As Andy has already written in his blog today (what do you mean, you haven't read Andy's blog today? Well, you better had because I am not repeating what he said and if you don't read it then some of what I am going to say will not make sense, but then does it ever??) we received a phone call late yesterday afternoon to say the top bar hive and one of the three National hives appeared to have residents once more after more than a year of being vacant. So off we went to investigate, having dug the bee equipment from the loft where it had been retired when we became bee-less.
Of course, we didn't know if the residents were actually bees. They could have been wasps, or hornets, or badgers...okay, probably not badgers, but you know what I mean. And as it was, it turned out they WERE bees. Quite a few bees. More than quite a few bees. This wasn't a small party of bees making a temporary stop during their Grand Tour of Kentish Orchards. Oh no...these bees were homemaking. There were honey stores, freestyle comb-making and capped brood and a lot of purposeful bee activty occurring.
And they were very placid bees, too. Buzzed a bit when we prised open the lids, but settled quickly and didn't bother about us doing a quick check to see what was occurring therein.
Anyway, the farmer requested that we move the hives as he wanted to use the area they were in for a new farming-type enterprise and as it was his land he was quite within his rights to make such a request. How quickly did he want them moved, we asked. The digger is coming tomorrow, said he. Oh, said we. Right, said we. It's okay, said he. You can still keep them here on the farm. It's lovely to have them back. But could they perhaps go over there? And he waved his arm in the general direction of a little meadow about 100 yards away.
Well, as the beekeepers among you will know,there is a rule that says you can move bees either less than 3 feet or more than 3 miles - any distance in between and they will become lost and confused. So we had a potential problem.
However, if you read bee keeping books from America, they observe the 2 feet or 2 miles rule. And what, I thought, is the difference between a bee in America and a bee in England that would mean the difference of a foot or a mile? It just did not add up. Literally. Unless there is some peculiar space/ time continuum occurring between us and our transatlantic cousins. Which sounds highly unlikely, even when you are married to a Doctor Who fan and these kind of things feature large in your day-to-day life.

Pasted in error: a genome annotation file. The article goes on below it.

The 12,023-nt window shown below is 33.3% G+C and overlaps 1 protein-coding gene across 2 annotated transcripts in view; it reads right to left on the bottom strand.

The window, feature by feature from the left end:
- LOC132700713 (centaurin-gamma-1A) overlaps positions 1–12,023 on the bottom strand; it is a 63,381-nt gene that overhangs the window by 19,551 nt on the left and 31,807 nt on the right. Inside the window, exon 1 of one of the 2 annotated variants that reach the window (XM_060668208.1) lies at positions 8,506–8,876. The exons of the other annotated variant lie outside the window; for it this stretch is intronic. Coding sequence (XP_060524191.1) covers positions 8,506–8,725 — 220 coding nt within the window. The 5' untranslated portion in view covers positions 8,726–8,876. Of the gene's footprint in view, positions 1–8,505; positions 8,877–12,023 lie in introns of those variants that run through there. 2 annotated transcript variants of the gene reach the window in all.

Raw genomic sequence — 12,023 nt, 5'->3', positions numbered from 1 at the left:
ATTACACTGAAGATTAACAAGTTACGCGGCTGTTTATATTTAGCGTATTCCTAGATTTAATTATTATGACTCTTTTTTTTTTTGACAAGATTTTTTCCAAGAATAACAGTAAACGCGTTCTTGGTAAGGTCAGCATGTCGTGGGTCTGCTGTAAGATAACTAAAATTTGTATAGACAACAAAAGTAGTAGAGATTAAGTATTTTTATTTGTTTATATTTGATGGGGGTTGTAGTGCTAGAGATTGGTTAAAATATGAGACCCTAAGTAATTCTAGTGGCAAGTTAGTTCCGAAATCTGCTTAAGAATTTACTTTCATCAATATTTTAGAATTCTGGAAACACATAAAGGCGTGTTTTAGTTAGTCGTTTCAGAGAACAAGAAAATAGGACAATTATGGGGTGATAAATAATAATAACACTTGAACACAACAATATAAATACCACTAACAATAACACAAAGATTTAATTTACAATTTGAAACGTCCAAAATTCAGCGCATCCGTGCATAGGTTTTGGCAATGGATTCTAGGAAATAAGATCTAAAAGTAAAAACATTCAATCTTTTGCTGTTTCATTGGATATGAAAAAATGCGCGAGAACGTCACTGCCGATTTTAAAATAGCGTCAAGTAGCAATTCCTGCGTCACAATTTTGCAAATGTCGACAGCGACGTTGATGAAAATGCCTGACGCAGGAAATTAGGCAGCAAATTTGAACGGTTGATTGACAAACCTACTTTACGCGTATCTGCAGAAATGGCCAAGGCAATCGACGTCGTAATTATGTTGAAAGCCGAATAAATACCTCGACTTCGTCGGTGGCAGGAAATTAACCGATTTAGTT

So we did some more research. And all over the place there were bee keepers saying, 'I moved my bees 100 yards/half a mile/eight feet and they were fine. And this is how I did it...' It seemed this piece of theory was being blown of the water, to use a trout and shotgun metaphor.
Well, we had no choice. We had to move the bees within 24 hours. To that meadow there 100 yards away. And this is what we did, using a pinch of innovative bee keeping theory and a fair dollop of instinct. And a little prayer to whichever Saint keeps an eye on bees.
Firstly, the weather was on our side being dull and a bit chilly, which meant the bees were hived quite early in the evening. There were one or two returning as we arrived to make the move but most were safely tucked up in bed. So we taped the hive entrances and carefully carried the hives to their new site, which was okay with the National because it was a single storey about 2 thirds full, but a different kettle of fish with the top bar which, by its nature, is two National hives' worth and fairly full of bees and therefore weighed a bit of a tonne. We had to stop and rest every 10 yards or so and we were sweating buckets by the time we reached the meadow BUT we did it! Phew!! Twice phew, in fact.
And then we piled lots of grass and hedging material and some lemon balm (which I brought from home, don't know why, seemed an instinctive thing to do, Andy thought I was mad, what's new?) in front of the National hive, and faced the top bar towards a barrier of tall grass in front of a tall hedge, the theory being that the bees would have to negotiate themselves past the foliage barriers and then fly straight up thus forcing them to take time to orientate themselves to their new surroundings. And then we left the hives to settle for half an hour before opening the hive entrances.
Apparently, this has worked with other beekeepers who have been in our situation of having to make awkward and less-than-ideal moves with hives.
We stood and watched a while. The bees in the top bar stayed put. Not a one emerged. I think the close proximity of long grass and hedge helped. I like to think the guard bees looked out, saw the jungle and thought, 'I really can't be bothered with checking that out tonight. I'll have a look tomorrow when the weather has cheered up a bit.'
And on opening the National, a handful of bees emerged, got tangled in their lemon balmy undergrowth, struggled a bit, broke free, did their figure of eight orientation dance and mostly went back into the hive. Except for one or two who flew up and away. Awkward sods.
Back at the original site, a dozen bees were circling looking confused. They might fly around and scent out their home just across the meadow. Apparently, this could happen. I hope so. But we shan't know. It will be do or die for those girls.
Will these hives survive the move? I don't see why not. They have healthy numbers. New babies will be hatching over the next weeks or so and they will know no other home so when they emerge from the hive they will learn afresh where to come and go. The top bar bees will do their own thing anyway. You can't do very much to manage top bar bees, but then that is the whole point of beekeeping the natural way.
We shall check them next weekend.
It's rather nice to think we have bees again.